By Suzanne Cushman
When Aunt Anne died at a hundred and one, I inherited her purse. It was the one she carried every day, not a gorgeous designer bag, although she had plenty of those, too. This purse was the size of a small suitcase. The once-dark leather was faded and stained. Anne carried it all the time, even from room to room in her own home. Old family photos show the same bag leaning against young Anne as she sits on the couch watching television in her living room.
Anne was my favorite aunt. Every Christmas, she would come up with a new handmade gift based on one of the places she had traveled that year, like a kangaroo with black button eyes from Australia, or a doll dress with lace from Belgium. We would all get them, all five cousins. I still have my collection of Anne Originals, each with a label sewn on an inside seam that reads “Especially Handmade for You by Aunt Anne.”
Traveling was the big love in Anne’s life. While many people kept journals to remember their vacations, Anne kept a purse from each country she visited. On the far left of her closet shelf, was a soft gray Italian lamb’s leather. Thirty-eight bags to the far right was a woven, round satchel with gold tassels from Vietnam. But the one she couldn’t live without was the well-worn one I got.
Ask anyone, and they will be able to come up with a short list of curious things women have pulled out of their purses. My friend Beth carries an old boyfriend’s sock in hers. My neighbor Virginia keeps a reliquary of St. Agnes of Bohemia. Chris won’t leave her house without her liter-sized bag of individual coffee creamers from McDonald’s. My anthropology teacher loved to show people the shrunken head she kept in her purse’s side pocket.
In her will, Anne specified that nothing was to be removed from her everyday purse before her lawyer presented it to me in a used pineapple box. I think I know why. Women’s purses are precious property with two very basic rules: No touching without invitation (even if you are married to the owner), and no questions about anything you see come out.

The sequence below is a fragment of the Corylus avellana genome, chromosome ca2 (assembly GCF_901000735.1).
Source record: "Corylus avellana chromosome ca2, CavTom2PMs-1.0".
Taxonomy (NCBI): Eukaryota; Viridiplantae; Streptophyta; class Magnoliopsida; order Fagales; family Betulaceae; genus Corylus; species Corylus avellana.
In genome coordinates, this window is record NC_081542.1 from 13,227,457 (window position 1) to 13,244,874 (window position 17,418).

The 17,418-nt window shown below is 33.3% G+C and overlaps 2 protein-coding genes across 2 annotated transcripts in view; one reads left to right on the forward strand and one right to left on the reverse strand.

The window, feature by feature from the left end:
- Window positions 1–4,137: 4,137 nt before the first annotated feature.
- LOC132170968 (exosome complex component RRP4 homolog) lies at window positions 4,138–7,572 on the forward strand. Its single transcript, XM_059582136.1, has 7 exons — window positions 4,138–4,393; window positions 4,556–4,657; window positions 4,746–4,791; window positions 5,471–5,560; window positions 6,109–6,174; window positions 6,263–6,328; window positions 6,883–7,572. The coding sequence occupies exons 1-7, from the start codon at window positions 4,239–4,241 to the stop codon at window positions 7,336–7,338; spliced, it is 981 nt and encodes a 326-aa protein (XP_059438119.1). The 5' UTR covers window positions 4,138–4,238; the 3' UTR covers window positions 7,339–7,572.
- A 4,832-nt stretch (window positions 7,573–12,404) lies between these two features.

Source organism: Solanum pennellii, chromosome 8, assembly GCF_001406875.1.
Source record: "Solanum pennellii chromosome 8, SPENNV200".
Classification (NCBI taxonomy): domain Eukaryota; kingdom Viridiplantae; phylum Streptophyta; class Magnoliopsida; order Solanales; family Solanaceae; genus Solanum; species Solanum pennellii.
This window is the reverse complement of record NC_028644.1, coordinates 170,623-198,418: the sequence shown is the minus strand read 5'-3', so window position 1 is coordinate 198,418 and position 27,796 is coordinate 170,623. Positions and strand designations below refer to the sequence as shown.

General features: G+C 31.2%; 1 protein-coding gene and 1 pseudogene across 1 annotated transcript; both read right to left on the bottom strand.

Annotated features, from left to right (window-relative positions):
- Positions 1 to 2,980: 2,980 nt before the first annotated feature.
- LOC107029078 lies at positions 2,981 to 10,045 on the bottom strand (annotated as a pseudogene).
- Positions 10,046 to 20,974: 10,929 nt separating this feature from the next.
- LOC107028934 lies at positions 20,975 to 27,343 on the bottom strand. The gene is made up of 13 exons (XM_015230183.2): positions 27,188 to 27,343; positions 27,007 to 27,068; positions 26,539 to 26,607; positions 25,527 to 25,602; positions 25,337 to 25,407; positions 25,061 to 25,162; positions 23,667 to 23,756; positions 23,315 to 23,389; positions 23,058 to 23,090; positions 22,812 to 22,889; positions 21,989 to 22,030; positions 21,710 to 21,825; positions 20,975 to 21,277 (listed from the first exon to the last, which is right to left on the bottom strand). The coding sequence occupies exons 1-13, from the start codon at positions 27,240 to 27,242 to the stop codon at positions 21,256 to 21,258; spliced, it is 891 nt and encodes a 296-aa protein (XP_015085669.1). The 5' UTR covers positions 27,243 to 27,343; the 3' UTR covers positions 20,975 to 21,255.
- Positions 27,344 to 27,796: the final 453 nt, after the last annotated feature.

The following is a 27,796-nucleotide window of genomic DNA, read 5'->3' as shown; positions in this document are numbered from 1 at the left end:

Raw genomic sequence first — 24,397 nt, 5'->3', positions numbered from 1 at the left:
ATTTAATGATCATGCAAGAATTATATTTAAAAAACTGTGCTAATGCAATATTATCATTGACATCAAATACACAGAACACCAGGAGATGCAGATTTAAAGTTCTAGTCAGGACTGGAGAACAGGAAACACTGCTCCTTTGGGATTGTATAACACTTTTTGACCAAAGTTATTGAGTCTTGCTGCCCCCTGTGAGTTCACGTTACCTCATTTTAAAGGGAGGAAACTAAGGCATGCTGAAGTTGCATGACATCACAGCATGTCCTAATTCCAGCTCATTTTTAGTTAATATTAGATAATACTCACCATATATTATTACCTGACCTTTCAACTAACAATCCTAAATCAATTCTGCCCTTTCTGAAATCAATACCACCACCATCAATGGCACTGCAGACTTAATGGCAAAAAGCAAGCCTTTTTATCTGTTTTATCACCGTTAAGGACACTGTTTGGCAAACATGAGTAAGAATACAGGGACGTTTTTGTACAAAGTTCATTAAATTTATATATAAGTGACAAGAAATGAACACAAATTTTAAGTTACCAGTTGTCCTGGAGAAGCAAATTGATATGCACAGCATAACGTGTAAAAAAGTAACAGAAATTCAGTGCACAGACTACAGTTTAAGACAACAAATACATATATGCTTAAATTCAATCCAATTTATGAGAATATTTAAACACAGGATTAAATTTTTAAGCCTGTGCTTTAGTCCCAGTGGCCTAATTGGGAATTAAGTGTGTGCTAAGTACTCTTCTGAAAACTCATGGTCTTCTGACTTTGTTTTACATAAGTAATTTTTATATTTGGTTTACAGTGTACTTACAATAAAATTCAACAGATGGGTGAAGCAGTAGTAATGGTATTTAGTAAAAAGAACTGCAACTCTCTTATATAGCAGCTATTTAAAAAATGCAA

In all the years I knew Anne, I only saw the rules broken twice. Once by my cousin, Anne’s five-year-old son, who emptied the entire contents in the toilet and flushed, and once by my uncle, her husband. When Anne caught him rummaging around in it, he said he was looking for anti-fungal cream. She eventually divorced him.
After the lawyer gave me Anne’s purse, I drove home feeling like Auntie Anne and I were returning from a road trip together. I carried the box into the house and put it on the bed in the guest room. It was months before I finally poured myself a glass of pinot noir and pulled up a chair next to the bed so I could spread out the contents.
Everything went in categories. The Common, like her wallet, hand sanitizer, and lipstick. The Frequents, including a Swiss Army knife, tissues, and hand lotion. The Unusuals, like the iron playing piece from Monopoly. And finally, The Mystery: The picture of a handsome guy smiling up at me from the torn page of a 1932 yearbook.
In an inside pocket, I found a cardboard box the size of a man’s shoe, although it didn’t weigh anything. I used the scissors on the Swiss Army knife to cut the green gardener’s string holding the box shut, and took off the lid.
Inside was a handmade cloth doll, six or seven inches tall, wearing a fisherman’s knit sweater and a tweed skirt. She was carrying a satchel covered with tiny patches. Each patch was embroidered with the name of a country Anne had visited. She had made this doll for herself. I pulled back the neck of the sweater, and there it was: A tiny tag that read “Especially Handmade for You by Anne.”
I sat holding the doll a while, thinking of Anne not as my aunt, but as a close friend sharing her secrets with me and inviting me to share mine with her. I hadn’t seen her this way before, and although it was odd, I didn’t want to lose the feeling. After several minutes, my mind still adjusting to the discovery I’d just made, I began putting everything back in her purse.
As an afterthought, I unhooked the latch at the top of the doll’s satchel. Two little blue cards were tucked inside, each in its own plastic sleeve. They were miniature passports, each no bigger than a postage stamp. One had Anne’s name on it, and the other one had a name on it that looked familiar, but I couldn’t immediately place it. Then it clicked; it was the guy in the yearbook picture. I opened the tiny passport Anne had made and turned pages filled with the names of countries starting with Florence, Italy and ending with Saigon, Vietnam—a long list matching the story of the thirty-eight purses in Anne’s closet.